A Review on the Accuracy Analysis of Spatial Scaling Data
2012, 31 (12):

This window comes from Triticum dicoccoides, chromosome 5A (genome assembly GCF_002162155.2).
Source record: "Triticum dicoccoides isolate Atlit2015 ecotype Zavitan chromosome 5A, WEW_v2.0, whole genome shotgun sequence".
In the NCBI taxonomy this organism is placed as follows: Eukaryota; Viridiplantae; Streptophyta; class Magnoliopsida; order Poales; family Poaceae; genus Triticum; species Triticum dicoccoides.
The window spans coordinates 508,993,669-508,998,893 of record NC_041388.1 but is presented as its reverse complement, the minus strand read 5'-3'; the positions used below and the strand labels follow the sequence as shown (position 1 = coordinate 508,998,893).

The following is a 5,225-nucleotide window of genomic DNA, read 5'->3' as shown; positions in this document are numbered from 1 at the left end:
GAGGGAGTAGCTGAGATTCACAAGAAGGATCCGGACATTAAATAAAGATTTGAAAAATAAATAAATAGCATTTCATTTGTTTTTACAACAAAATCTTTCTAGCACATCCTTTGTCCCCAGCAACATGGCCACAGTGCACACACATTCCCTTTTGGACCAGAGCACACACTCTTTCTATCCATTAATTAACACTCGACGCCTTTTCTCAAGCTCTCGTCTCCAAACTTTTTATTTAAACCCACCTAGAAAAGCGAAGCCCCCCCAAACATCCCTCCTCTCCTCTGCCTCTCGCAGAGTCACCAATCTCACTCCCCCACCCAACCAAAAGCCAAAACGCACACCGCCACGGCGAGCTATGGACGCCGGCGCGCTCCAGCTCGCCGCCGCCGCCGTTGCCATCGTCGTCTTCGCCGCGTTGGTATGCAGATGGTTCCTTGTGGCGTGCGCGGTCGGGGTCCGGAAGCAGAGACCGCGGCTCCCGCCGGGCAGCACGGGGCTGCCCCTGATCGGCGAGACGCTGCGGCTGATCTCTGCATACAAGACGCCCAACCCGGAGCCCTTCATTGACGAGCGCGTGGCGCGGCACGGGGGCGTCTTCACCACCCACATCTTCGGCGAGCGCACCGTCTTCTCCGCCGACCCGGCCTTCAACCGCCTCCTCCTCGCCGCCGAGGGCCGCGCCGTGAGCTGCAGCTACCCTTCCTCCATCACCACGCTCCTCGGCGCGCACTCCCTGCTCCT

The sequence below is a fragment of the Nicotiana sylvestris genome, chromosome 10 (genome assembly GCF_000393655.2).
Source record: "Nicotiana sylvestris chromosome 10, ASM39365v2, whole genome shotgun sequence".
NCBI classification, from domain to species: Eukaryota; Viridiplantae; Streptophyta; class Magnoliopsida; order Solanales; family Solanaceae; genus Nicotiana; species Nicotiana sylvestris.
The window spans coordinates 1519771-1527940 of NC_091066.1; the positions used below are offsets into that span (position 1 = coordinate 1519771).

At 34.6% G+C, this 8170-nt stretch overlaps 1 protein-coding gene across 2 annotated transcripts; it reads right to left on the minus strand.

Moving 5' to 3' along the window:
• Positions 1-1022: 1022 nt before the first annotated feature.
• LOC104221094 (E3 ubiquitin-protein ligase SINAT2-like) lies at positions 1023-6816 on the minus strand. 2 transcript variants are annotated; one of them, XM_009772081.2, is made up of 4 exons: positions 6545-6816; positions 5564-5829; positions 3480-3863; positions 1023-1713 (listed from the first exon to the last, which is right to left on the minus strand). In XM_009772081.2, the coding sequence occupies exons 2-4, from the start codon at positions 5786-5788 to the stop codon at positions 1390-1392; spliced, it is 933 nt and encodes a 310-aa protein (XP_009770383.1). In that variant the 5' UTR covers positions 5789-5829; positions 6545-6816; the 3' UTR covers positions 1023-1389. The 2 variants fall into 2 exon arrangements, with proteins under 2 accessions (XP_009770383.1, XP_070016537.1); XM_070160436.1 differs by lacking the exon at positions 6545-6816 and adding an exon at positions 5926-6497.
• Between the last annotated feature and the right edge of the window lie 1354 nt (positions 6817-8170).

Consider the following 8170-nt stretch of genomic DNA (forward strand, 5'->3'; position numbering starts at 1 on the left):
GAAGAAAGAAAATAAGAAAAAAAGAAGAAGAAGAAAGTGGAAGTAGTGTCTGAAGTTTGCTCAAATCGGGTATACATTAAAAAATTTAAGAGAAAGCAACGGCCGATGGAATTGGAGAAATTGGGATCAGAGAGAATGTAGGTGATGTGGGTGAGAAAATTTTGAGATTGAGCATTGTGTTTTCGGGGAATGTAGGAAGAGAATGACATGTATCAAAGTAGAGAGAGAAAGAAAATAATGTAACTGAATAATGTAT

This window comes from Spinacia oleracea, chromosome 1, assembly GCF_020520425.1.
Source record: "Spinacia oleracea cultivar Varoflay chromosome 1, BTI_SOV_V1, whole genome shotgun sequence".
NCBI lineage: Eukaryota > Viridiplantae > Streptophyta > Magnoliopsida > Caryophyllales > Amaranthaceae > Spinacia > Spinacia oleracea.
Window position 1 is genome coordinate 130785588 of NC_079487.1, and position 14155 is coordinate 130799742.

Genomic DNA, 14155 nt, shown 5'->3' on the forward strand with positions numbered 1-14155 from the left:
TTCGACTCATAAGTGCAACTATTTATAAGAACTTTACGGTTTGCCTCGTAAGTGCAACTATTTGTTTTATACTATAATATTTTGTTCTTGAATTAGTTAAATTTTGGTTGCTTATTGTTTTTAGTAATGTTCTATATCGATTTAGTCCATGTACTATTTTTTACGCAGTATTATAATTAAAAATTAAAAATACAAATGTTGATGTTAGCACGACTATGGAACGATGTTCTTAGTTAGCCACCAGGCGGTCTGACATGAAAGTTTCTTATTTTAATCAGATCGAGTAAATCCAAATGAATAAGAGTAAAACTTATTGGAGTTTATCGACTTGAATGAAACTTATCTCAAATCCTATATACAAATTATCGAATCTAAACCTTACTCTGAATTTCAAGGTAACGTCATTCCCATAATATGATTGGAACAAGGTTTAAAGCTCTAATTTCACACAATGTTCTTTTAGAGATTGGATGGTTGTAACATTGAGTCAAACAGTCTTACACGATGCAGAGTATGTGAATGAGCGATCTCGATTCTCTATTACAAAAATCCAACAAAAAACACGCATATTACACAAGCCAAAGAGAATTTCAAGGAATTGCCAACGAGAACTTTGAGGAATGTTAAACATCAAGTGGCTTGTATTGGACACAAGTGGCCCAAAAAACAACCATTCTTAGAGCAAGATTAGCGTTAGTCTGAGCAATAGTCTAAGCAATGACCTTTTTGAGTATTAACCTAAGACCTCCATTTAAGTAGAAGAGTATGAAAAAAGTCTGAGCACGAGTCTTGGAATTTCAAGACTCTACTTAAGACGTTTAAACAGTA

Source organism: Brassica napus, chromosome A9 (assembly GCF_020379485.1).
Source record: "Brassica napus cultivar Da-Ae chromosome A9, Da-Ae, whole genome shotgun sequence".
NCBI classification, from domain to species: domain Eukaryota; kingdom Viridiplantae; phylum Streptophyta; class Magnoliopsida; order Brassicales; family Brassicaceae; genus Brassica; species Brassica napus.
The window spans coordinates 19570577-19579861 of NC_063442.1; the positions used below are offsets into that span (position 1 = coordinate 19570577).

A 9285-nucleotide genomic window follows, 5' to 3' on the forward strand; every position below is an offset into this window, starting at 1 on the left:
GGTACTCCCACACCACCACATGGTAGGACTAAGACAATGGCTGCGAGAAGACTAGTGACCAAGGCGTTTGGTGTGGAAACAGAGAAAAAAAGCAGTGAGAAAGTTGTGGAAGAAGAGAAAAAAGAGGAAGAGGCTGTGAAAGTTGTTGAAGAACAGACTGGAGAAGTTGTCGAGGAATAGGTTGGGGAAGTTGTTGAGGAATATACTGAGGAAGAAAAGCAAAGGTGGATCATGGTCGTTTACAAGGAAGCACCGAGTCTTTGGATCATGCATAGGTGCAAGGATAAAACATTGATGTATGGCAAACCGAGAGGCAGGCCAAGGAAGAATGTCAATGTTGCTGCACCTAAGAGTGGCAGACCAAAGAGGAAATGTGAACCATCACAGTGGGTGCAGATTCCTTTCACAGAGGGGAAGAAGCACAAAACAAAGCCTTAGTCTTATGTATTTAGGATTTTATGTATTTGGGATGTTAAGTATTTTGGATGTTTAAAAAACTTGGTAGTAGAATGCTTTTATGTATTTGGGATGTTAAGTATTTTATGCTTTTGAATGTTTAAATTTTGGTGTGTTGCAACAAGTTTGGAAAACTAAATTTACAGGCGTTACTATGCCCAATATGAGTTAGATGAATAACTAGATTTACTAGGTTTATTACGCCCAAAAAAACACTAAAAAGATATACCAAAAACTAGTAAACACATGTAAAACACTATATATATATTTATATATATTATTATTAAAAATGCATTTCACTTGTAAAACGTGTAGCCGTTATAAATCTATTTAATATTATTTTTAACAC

Scale is like a lens through which geographers observe and study the world. Scale dependence is one of the key studies and a challenge in geography, ecology, hydrology and meteorology in recent decades. One of the core scale issues is spatial scaling. Different scaling methods produce different resulting data with different degree of information loss. Thus, quantitative and qualitative assessment of scaling accuracy for spatial data is critical for correctly understanding and using scales. In the scaling research the basic theoretical frameworks include level theory, fractal theory, regional variable theory and first law of geography. In eco-geographical fields, scaling methods mainly are: spatial allometry, the dynamic model-based scaling method, wavelet analysis, autocorrelation analysis, fractal methods, semi-variogram method, and so forth. For the last ten years, remote sensing, GIS, and large-scale computer simulation technology have become more and more important in scaling research. As an important part of scaling process, accuracy analysis qualitatively or quantitatively evaluates the resulting data, based on the rules such as spatial composition, area precision, spatial pattern, patch characteristics, etc. Certain evaluation models and methods also involve type area statistics, landscape metrics, geostatistics, wavelets analysis, etc., with several indexes. In addition, comparing the simulation results of scaling data is also an important method in accuracy analysis. Although there are several methods of scaling accuracy analysis, few researchers have tried to develop a systematic methodology to evaluate resulting data. Therefore, it is an inevitable trend in scaling research to improve or even develop a new methodology for scaling accuracy analysis.
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